Mnangagwa has no one but himself to blame for corruption in Zimbabwe-US envoy


The US ambassador to Zimbabwe has joined the UN and the International Monetary Fund in throwing down the gauntlet to President Emmerson Mnangagwa on corruption and human rights.

Brian Nichols said there was no chance of the world heeding Mnangagwa’s plea for the end of sanctions until Zimbabwe cleaned up its act.

Steps that were needed included implementing the recommendations of former South African President Kgalema Motlanthe, who chaired a commission of inquiry into postelection violence in August 2018.

Six people died in the rioting.

The commission recommended compensation for the victims and their dependants.

A report this week by the UN special rapporteur on rights to freedom of peaceful assembly and of association, Clément Nyaletsossi Voule, also deplored the government’s lack of commitment to issues that could lead to the removal of sanctions.

After a 10day visit, Voule said on Friday he had been confronted by deteriorating relations between the government and citizens.

“To foster impunity is to foster distrust among the population, alienating them from the government and quashing their hopes of meaningful change,” his report said.

The IMF has raised the red flag over alleged corruption involving a key Mnangagwa ally, Kuda Tagwirei of Sakunda Holdings.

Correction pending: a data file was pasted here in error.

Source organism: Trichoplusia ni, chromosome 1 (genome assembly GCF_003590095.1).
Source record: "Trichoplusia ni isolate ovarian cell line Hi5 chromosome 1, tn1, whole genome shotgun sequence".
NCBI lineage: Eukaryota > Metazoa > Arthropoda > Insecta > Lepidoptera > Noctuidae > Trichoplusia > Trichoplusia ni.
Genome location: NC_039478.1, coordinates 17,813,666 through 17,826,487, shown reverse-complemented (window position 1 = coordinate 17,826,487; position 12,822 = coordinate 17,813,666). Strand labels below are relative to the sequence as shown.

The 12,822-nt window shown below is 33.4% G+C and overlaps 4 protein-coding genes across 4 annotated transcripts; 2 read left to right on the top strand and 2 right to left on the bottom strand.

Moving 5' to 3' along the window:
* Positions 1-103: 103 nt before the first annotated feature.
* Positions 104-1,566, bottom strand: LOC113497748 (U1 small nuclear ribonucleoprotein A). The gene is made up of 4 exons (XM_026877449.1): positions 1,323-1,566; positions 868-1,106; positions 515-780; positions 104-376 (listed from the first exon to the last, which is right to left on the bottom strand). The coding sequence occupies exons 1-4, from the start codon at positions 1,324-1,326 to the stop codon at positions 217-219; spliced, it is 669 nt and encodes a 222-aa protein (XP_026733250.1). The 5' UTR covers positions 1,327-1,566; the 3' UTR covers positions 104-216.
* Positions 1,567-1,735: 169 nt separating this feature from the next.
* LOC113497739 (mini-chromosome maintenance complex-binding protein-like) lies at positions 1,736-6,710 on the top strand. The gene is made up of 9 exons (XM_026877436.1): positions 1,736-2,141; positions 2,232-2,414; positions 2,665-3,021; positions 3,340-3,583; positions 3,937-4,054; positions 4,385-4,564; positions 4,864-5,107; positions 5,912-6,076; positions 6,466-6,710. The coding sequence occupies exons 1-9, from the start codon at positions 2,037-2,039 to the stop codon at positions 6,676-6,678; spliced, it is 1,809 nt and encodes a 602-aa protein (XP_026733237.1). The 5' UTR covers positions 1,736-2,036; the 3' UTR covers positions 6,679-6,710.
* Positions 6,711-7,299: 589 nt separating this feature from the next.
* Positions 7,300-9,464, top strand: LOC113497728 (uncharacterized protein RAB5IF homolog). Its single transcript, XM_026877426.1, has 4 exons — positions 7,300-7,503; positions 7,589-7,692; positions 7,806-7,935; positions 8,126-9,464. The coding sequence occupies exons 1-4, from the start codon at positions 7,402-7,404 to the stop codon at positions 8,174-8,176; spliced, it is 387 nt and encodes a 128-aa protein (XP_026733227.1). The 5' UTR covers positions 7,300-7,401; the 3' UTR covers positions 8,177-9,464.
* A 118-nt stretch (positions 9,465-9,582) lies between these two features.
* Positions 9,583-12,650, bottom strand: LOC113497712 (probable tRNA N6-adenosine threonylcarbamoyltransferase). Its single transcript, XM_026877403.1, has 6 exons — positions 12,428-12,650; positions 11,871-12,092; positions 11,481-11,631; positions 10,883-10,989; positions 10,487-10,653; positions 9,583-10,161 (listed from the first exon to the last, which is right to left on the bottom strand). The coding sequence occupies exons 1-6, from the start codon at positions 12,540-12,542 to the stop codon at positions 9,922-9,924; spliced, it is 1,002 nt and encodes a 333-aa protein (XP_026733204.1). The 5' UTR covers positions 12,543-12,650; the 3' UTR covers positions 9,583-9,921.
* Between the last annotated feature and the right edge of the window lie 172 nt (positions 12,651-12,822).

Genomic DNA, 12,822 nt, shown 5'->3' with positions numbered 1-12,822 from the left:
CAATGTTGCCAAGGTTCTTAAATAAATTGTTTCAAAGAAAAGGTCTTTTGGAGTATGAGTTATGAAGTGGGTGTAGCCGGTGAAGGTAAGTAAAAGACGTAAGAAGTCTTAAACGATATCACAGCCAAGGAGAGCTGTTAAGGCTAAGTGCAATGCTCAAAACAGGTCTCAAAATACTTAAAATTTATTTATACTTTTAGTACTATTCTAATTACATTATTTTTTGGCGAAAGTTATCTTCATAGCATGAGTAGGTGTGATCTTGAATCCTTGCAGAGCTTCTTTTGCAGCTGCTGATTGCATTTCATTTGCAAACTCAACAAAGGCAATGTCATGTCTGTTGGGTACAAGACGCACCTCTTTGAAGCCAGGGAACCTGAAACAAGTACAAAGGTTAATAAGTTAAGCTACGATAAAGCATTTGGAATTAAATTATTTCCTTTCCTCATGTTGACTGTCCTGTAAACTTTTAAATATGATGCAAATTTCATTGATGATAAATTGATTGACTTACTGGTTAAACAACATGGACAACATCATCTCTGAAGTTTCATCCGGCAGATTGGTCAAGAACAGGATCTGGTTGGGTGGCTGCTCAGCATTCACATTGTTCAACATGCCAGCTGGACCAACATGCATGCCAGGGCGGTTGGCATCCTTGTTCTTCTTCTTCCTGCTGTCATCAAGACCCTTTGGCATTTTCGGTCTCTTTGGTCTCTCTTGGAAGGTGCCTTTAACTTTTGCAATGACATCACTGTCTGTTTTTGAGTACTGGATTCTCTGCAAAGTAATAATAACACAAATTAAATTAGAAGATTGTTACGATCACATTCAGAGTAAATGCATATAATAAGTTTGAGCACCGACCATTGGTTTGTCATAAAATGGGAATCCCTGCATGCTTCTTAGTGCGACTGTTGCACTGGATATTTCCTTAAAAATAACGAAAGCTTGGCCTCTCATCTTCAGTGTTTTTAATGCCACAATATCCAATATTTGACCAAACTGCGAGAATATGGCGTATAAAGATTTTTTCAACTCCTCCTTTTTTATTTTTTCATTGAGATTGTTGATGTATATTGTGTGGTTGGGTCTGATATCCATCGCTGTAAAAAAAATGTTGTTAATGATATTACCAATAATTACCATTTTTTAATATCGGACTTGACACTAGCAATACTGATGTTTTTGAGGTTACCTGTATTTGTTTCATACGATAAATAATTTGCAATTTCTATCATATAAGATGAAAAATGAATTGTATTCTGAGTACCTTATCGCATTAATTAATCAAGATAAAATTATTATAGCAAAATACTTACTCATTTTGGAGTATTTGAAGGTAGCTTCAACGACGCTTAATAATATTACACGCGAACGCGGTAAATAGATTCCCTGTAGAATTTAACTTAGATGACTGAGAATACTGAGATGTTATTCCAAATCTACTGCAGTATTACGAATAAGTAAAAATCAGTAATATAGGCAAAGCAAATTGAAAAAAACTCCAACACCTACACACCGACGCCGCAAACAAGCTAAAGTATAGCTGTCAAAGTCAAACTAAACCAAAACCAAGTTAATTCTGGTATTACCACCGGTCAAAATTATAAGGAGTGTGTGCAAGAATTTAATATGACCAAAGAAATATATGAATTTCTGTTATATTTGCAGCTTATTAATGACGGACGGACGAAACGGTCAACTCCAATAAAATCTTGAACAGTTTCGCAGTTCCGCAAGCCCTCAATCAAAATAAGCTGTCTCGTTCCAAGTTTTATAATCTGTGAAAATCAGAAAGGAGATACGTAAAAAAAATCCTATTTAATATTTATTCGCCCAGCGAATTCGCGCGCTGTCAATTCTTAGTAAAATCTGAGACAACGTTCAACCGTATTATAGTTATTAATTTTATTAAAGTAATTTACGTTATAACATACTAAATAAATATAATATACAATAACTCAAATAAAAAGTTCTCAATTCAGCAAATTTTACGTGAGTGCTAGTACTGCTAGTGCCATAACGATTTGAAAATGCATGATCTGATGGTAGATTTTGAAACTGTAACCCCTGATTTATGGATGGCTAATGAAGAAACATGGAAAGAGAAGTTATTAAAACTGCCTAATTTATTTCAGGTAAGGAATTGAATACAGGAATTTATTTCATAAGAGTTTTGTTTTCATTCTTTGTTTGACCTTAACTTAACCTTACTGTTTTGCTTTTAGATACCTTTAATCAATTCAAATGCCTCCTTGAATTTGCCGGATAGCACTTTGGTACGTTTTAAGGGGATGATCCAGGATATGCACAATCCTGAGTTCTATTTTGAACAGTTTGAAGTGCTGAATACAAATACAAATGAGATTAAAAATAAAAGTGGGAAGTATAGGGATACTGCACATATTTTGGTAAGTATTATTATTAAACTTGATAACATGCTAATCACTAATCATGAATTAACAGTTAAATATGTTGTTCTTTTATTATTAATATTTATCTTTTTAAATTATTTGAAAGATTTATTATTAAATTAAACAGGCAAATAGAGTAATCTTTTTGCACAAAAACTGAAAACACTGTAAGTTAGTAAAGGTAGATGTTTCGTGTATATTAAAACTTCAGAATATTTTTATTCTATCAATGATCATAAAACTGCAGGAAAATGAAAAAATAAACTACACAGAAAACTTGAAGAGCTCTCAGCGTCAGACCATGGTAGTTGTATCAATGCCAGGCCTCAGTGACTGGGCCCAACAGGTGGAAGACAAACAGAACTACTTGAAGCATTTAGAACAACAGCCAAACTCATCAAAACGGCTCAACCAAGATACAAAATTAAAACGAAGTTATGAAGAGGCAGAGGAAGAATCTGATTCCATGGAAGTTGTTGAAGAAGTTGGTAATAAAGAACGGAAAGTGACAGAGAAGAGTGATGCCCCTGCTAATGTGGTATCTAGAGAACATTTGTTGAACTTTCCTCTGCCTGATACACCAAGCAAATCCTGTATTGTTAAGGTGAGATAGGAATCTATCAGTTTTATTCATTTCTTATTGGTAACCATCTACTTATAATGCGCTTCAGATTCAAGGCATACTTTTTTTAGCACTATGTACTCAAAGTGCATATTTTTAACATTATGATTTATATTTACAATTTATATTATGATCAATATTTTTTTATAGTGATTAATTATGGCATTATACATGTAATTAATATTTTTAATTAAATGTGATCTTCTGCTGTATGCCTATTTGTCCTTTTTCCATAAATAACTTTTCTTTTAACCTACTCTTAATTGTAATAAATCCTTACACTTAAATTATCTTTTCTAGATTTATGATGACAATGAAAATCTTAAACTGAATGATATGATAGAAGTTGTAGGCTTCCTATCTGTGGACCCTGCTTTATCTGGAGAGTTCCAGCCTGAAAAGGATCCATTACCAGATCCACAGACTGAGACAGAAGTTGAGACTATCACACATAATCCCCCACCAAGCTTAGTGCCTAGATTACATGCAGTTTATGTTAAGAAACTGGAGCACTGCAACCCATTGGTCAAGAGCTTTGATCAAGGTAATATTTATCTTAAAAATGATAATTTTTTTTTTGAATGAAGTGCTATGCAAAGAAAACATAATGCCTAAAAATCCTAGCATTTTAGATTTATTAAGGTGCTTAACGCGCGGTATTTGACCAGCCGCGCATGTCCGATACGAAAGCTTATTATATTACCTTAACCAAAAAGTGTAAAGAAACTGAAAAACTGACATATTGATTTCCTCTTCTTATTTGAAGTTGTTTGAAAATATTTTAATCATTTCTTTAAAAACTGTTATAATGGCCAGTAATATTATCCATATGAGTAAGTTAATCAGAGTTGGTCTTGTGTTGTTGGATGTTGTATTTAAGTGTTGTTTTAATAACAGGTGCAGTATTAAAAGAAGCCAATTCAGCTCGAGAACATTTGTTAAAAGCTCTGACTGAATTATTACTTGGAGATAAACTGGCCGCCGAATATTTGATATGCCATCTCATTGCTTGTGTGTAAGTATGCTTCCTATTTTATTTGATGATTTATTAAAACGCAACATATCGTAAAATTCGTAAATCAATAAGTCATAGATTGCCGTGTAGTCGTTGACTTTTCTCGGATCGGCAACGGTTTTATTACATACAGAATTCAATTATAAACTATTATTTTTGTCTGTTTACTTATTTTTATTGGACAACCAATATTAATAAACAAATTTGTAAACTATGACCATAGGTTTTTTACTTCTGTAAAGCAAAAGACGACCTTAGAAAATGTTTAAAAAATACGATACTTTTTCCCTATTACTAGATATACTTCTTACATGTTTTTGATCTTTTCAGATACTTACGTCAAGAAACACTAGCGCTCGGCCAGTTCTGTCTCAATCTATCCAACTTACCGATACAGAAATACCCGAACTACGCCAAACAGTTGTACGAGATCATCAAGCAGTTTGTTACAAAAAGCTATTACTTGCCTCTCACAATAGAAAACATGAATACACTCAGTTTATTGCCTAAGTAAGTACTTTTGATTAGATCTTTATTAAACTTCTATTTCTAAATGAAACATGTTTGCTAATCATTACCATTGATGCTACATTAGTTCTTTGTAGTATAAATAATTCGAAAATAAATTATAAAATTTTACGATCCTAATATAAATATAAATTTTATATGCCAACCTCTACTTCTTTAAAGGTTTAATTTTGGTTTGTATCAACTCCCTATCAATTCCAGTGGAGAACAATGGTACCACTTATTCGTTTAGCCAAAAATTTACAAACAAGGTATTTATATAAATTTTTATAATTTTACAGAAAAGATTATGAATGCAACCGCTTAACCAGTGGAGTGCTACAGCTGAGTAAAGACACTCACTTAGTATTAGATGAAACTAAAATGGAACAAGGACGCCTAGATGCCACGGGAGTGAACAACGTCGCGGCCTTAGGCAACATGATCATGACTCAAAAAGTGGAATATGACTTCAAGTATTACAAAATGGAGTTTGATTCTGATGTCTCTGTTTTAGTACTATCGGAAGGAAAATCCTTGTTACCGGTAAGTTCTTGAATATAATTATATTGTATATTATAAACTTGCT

It said the government had printed money to pay one of Tagwirei’s companies, in the process undermining the country’s fledgling currency.

The international pressure on Mnangagwa mounted as he attempted to convince the UN General Assembly that he had done enough to justify the lifting of sanctions imposed during the rule of Robert Mugabe.

“Those that impose illegal sanctions must heed this call and lift them now … Cooperation is a win-win game. Sanctions are a lose-lose game. Zimbabwe deserves a restart,” he told a poorly attended session in New York.

“It is high time government does a cleanup. What we need is a stable economic environment, so any measures meant to effect that are welcome,”

The Southern African Development Community is planning a day of solidarity against sanctions on Zimbabwe on October 25, before which Mnangagwa will address a ZANU-PF anti-sanctions march.

But Nichols said the country’s wounds were self-inflicted.

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Charles Rukuni
The Insider is a political and business bulletin about Zimbabwe, edited by Charles Rukuni. Founded in 1990, it was a printed 12-page subscription only newsletter until 2003 when Zimbabwe's hyper-inflation made it impossible to continue printing.


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